Township of Langley Supports Ecology on Farms

A Township of Langley Ecological Systems Initiative pilot project rewards agricultural farmers for maintaining eco-friendly areas on their lands to help farmers bear the cost of keeping waterways, forests and other sensitive areas healthy.

Bertrand Creek is in the center of a significant Langley watershed.  Originating in Aldergrove, the creek is 11 kilometres long and flows south into Washington State in the United States.

FarmBertrand Creek runs through Jim Dales’ property, Kensington Prairie Farm in Langley where he raises alpacas and cattle. “It’s in pristine condition and we essentially want to keep it that way and that’s why we’ve gotten ourselves associated with the Ecological Services Initiative,” he said.

Measuring Ecological Benefits

The Ecological Services Initiative (ESI) is a $120,000 pilot project funded by the Township of Langley. The Township is partnering with the Langley Sustainable Agriculture Foundation to run the pilot project. Dave Melnychuck is Chair of the Foundation and explains this relatively new concept. “Ecological services are those provided by the environment such as clean air, clean water, biodiversity, wildlife and fish habitat,” he said. “Those are values that are often not traded on the marketplaces but have value to the public.”

LlamasIn protecting Bertrand Creek, the Township of Langley has shown that the creek’s natural services have value. Jack Froese is the Mayor of the Township of Langley. “We’ve seen in the past how poor practices whether through industry or agriculture has damaged our creeks and our rivers and really been a detriment to salmon spawning grounds and the species that live in those creeks,” he said. “So it’s very important for the government to get involved and help those farmers because it’s a benefit not just for the farmer that lives next to the creek, it’s a benefit for everybody.”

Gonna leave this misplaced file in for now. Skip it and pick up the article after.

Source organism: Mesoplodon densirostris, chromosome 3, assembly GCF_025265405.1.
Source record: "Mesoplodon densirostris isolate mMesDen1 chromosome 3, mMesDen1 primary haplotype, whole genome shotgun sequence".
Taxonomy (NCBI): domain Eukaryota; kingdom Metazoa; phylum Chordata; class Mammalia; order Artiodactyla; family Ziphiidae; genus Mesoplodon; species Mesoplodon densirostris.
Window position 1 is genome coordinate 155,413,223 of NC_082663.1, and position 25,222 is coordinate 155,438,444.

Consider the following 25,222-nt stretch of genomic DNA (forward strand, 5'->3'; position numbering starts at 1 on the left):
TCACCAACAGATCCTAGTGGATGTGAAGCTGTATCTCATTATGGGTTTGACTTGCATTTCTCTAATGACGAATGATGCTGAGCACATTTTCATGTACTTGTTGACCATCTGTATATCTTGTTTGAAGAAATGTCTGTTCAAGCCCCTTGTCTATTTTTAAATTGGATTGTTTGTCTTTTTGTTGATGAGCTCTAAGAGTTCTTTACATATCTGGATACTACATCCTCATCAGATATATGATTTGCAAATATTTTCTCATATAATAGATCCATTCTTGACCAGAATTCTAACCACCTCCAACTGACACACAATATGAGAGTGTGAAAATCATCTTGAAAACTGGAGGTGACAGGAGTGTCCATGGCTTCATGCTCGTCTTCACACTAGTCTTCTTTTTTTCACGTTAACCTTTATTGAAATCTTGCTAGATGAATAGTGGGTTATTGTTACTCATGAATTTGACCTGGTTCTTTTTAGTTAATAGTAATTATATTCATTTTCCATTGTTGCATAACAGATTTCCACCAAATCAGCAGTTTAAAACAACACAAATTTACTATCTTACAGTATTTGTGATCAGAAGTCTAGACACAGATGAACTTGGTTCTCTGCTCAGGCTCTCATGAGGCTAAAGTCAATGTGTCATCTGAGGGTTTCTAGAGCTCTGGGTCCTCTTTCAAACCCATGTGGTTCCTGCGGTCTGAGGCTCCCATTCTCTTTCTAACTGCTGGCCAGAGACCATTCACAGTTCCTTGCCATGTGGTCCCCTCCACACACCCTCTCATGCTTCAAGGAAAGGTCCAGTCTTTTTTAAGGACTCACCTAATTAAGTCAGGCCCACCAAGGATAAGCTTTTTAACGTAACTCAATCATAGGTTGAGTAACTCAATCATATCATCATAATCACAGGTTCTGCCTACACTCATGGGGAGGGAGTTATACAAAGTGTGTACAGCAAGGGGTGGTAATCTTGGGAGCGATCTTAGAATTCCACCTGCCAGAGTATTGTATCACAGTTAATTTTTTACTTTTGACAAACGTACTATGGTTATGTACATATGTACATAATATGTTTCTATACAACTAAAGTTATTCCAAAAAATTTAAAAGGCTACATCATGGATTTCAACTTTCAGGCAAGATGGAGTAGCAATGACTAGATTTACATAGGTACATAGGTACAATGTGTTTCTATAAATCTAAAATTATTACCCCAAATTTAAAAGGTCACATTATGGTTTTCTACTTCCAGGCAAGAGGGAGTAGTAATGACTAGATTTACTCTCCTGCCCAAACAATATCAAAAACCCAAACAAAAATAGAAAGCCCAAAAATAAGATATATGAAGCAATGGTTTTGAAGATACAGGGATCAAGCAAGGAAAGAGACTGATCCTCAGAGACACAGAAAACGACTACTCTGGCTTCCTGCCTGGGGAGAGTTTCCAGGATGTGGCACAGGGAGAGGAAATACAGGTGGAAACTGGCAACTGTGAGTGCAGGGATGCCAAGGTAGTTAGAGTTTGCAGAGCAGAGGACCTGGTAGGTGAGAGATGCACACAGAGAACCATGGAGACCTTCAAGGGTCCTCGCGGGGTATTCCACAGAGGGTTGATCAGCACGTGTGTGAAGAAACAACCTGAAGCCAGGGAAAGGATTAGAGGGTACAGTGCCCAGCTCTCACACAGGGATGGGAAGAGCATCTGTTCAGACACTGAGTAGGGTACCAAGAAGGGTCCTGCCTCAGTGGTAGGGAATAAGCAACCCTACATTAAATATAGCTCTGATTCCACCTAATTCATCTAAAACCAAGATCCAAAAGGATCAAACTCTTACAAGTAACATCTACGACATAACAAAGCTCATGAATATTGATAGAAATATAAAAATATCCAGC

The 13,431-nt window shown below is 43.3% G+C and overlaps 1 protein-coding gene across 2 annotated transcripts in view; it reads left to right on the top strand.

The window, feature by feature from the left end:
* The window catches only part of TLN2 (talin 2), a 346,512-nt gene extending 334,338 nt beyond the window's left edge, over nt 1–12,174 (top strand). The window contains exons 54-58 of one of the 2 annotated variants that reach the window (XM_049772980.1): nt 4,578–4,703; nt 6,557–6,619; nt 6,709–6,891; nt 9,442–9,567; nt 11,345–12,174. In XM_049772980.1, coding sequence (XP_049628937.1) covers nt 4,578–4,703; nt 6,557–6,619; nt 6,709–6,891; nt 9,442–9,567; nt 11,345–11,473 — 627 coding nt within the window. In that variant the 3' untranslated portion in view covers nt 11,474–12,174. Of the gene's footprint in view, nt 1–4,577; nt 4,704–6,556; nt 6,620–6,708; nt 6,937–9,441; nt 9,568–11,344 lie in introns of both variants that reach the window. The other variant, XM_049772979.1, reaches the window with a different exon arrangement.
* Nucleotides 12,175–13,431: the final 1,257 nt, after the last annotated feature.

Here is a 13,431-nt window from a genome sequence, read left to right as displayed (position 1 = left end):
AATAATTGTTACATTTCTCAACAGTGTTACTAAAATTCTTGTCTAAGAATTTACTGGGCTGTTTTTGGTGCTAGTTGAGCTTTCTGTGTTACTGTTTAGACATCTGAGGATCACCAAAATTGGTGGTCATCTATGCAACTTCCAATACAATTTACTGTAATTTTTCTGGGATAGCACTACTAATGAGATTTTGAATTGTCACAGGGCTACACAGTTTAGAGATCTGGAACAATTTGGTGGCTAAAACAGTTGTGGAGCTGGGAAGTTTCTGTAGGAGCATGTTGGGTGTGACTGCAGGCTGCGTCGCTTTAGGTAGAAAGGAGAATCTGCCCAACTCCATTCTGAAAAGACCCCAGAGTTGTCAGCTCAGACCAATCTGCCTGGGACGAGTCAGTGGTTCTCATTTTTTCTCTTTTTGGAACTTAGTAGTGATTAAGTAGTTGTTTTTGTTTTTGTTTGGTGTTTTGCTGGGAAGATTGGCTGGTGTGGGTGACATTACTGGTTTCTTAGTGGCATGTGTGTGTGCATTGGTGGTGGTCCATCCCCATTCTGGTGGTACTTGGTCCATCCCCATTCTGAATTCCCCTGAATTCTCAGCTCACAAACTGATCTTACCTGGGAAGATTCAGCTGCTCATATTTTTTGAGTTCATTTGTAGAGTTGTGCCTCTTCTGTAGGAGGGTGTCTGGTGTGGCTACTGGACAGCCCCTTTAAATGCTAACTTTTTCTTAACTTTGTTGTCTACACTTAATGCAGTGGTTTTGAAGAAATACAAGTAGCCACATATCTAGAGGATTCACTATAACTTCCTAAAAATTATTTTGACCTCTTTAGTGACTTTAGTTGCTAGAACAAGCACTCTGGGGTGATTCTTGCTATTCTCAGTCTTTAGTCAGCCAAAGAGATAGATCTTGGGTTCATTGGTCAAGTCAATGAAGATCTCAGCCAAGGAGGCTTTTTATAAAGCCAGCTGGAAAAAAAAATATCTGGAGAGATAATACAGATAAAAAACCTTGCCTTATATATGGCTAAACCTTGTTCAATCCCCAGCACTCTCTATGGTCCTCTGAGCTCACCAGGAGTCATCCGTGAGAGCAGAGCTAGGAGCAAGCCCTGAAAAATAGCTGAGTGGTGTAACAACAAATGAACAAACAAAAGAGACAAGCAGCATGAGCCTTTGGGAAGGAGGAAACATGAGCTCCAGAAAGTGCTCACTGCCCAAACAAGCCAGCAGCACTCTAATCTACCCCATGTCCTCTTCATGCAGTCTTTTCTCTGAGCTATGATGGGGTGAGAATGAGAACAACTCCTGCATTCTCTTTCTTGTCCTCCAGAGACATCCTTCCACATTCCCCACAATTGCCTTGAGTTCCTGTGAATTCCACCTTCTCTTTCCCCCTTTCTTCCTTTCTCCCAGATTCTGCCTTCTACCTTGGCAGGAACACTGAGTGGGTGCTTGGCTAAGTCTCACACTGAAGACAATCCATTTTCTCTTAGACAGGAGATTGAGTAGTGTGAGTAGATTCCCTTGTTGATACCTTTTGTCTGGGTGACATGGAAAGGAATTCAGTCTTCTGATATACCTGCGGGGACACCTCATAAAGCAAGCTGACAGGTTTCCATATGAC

Protecting Species-At-Risk

CowsThe creek was chosen for the pilot project because it has two fish that are identified under the Species At Risk Act; the Nooksack Dace and the Salish Sucker. Jim Dale says one of the ways to protect the stream and its species is to prevent cow manure from entering it. “We are looking at a manure management plan and doing something different with where we house the cows,” he said. “And we are looking at some maintenance of the stream bed itself because there is getting to be quite a bit of erosion.”

Farmers as Stewards

The pilot project expects to see ten farms adjacent to Bertrand Creek participate by the end of 2016. Mayor Froese understands how farmers are being asked to undertake a significant stewardship role. “While the creeks are really owned by everyone in a way, they are important to the whole ecological system,” he said. “So without us protecting it and working with the farmers it may be that the farmers just can’t afford to do it on their own.

Dave Melnychuck supports sustainable agricultural and land stewardship practices. “These social benefits extend beyond this area, throughout Metro Vancouver, and even throughout the province, I think all people are interested in these ecological values being maintained in the future.”

To learn more about the Ecological Services Initiative, visit the Langley Sustainable Agriculture Foundation.

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